‘They are making it impossible’ for people to get antivirals: Ottawa doctor

Among other things, doctors have to attest that a patient is likely to live more than a year before they can refer them to be assessed for Paxlovid.

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Amy Ferguson finally held the elusive COVID antiviral Paxlovid in her hands Friday, after days of anxious efforts to get it.

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The Ottawa radio host, who is COVID positive and immune compromised, got the antiviral COVID-19 treatment at the 11th hour after jumping through numerous hoops during the week. It is only effective if taken within five days of symptom onset, which, for Ferguson, was Friday. She took her first dose just after noon.

But barriers continue to prevent most people, including the elderly and those who are highly vulnerable, from getting the drug that reduces the severity of COVID-19 at a time when cases are surging.

One 77-year-old Ottawa woman, who asked that her name not be made public, begged her doctor’s office for a Paxlovid referral this week after testing positive for COVID-19. She was told she “was not immune compromised enough” to qualify.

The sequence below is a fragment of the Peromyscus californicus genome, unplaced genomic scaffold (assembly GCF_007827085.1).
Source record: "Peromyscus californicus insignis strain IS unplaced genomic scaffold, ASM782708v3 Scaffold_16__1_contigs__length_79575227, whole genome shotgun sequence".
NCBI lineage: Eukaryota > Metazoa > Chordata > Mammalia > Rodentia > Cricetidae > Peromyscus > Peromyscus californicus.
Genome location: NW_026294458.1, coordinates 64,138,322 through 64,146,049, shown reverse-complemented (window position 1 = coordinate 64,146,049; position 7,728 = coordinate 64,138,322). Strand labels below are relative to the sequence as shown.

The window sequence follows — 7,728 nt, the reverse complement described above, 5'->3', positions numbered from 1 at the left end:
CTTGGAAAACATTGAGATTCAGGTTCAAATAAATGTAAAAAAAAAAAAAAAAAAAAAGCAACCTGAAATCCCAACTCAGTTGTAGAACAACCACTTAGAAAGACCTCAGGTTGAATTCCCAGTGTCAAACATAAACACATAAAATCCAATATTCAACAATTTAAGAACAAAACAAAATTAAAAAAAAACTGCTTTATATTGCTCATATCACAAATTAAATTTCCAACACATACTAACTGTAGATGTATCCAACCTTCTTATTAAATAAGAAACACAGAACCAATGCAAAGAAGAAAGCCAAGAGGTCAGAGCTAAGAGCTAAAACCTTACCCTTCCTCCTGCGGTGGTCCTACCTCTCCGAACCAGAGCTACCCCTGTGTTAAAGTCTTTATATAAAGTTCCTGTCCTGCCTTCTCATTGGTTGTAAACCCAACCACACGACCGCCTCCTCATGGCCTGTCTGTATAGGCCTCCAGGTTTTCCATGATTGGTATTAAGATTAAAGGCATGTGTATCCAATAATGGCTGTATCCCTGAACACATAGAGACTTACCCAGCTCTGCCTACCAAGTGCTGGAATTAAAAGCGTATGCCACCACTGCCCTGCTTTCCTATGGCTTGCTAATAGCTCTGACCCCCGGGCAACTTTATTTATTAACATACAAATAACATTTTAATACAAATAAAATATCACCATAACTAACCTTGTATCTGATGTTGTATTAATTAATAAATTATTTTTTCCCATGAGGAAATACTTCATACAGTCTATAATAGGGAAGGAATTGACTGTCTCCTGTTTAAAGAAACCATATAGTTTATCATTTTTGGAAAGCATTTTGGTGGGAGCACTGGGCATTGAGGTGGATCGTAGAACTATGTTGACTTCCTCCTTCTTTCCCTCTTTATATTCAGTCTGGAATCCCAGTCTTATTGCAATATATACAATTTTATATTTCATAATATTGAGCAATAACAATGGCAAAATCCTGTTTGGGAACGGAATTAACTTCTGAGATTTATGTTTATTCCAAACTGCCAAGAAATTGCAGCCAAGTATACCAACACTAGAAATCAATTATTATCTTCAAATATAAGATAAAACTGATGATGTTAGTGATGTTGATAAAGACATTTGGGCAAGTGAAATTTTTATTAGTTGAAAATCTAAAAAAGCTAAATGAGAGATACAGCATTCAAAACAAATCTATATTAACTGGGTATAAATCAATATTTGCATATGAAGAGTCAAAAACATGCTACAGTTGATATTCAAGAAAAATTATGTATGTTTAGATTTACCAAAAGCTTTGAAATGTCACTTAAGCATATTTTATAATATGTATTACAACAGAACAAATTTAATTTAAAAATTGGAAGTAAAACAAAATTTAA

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She lives alone, is recovering from a stroke and has high blood pressure. Her family says they are worried about her.

Ottawa family physician Dr. Nili Kaplan-Myrth says both the system for getting the antiviral treatment to patients and the criteria around who is eligible are blocking access to it for most people, including those likely to become severely ill with COVID-19.

Among other things, doctors have to attest that a patient is likely to live more than a year before they can refer them to be assessed for Paxlovid. That would rule out many end-stage cancer patients, among the most vulnerable and most likely to suffer severe outcomes from COVID-19.